College Counseling

I first made a list of schools with my college counselor in the spring of....

Sample insights on college counseling

  • They have contacts at most of the major universities and feel perfectly comfortable picking up the phone and advocating for a student to get accepted somewhere they feel is a good fit for that student. However, these counselors are certainly not magic bullets. They cannot guarantee that a student will get into an Ivy League university...
  • For those wishing to move on to Oxford or Cambridge, the provision is second-to-none. In the months running up to application and interview, every subject faculty offers classes (often run by former Oxbridge tutors) exploring further areas of their subject as well as offering advice on personal statements, interview technique and more...

Admissions - Getting Accepted

I got into Potomac when I was six. I don't remember the process at all,....

Sample insights on admissions

  • For the interview, dress conservatively. Try to be very clean and put together. Also, I was a tour guide for two years and at the end of every tour, we were asked to evaluate the candidate so if you think the tour is not apart of the process, you are very wrong. Ask questions and be interested. Also, tip for the parents: the kids speak on the tour. Do not ask their questions for them...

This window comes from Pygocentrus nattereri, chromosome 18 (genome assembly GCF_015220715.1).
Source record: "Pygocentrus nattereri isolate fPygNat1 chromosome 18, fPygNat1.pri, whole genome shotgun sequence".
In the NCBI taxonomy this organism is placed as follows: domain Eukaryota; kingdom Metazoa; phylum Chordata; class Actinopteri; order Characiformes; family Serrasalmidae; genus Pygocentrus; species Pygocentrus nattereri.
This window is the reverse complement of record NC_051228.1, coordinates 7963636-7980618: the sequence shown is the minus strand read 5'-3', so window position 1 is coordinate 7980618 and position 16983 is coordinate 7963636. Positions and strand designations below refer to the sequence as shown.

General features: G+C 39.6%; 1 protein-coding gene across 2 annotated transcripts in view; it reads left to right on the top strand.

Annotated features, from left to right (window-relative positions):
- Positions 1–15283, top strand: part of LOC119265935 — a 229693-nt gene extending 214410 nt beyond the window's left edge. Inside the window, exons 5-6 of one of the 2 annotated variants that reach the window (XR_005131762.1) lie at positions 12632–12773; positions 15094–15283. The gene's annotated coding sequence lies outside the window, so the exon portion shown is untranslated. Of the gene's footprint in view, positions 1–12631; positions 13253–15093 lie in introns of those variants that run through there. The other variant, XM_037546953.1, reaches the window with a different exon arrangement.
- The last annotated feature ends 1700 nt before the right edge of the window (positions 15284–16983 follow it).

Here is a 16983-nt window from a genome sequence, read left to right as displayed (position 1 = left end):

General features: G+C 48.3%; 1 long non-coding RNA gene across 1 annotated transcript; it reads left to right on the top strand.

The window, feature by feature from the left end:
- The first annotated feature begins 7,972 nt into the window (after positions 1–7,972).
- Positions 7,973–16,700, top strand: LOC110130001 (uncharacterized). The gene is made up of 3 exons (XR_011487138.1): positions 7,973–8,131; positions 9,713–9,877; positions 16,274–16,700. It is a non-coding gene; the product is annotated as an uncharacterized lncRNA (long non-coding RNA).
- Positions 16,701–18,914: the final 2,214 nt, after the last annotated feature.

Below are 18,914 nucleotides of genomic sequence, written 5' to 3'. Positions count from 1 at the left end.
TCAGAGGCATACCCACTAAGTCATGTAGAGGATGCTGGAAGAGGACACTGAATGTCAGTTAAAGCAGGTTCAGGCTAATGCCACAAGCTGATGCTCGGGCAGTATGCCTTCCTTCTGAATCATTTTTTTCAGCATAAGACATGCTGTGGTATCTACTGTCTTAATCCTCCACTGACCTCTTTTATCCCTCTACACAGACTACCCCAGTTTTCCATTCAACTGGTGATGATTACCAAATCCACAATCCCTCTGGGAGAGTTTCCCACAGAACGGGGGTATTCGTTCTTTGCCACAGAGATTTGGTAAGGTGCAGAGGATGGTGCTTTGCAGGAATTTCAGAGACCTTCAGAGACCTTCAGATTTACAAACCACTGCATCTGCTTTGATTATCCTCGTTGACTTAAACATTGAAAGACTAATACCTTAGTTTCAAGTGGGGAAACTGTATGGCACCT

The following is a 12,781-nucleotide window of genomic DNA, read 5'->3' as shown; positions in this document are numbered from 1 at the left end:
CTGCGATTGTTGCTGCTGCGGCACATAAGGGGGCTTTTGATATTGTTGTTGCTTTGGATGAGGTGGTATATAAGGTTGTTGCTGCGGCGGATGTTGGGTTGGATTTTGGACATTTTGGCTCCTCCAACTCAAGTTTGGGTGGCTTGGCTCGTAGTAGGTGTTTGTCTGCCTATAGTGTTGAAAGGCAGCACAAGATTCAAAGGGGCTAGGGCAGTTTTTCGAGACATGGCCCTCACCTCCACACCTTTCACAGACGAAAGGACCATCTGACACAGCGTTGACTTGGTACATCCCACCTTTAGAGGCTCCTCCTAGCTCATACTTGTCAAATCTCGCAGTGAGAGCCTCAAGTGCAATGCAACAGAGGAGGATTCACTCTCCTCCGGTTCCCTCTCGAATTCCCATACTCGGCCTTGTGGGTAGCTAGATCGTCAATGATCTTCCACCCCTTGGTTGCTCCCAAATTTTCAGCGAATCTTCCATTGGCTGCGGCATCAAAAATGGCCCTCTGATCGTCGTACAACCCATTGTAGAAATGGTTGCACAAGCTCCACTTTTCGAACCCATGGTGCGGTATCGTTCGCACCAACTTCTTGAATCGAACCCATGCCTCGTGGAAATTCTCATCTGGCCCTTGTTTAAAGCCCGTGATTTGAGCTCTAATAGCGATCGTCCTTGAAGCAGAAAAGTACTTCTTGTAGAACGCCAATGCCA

• Most younger siblings have an easy time in the admissions process. I can only think of one case of a younger sibling not being admitted. About half of the students who entered with me had come from public schools. The remainder came from private K-6 schools, or had transferred from other New York private schools The Elizabeth Morrow School and St. Bernard were two of the larger feeder schools...

School Life

The students are overwhelmingly liberal, and overwhelmingly privileged (naturally, there are exceptions to both). I think we thought we were all very socially conscious, but I still found myself saying things like "Really? You've never been out of the country? Not even to like, Europe?". Seriously. I know the Potomac administration tried their best to give us a reality check, and they really did do a pretty good job, but there's only so much perspective a sixteen year old can have. Since Potomac is K-12, the student body is fairly close. I can honestly say I had at least one....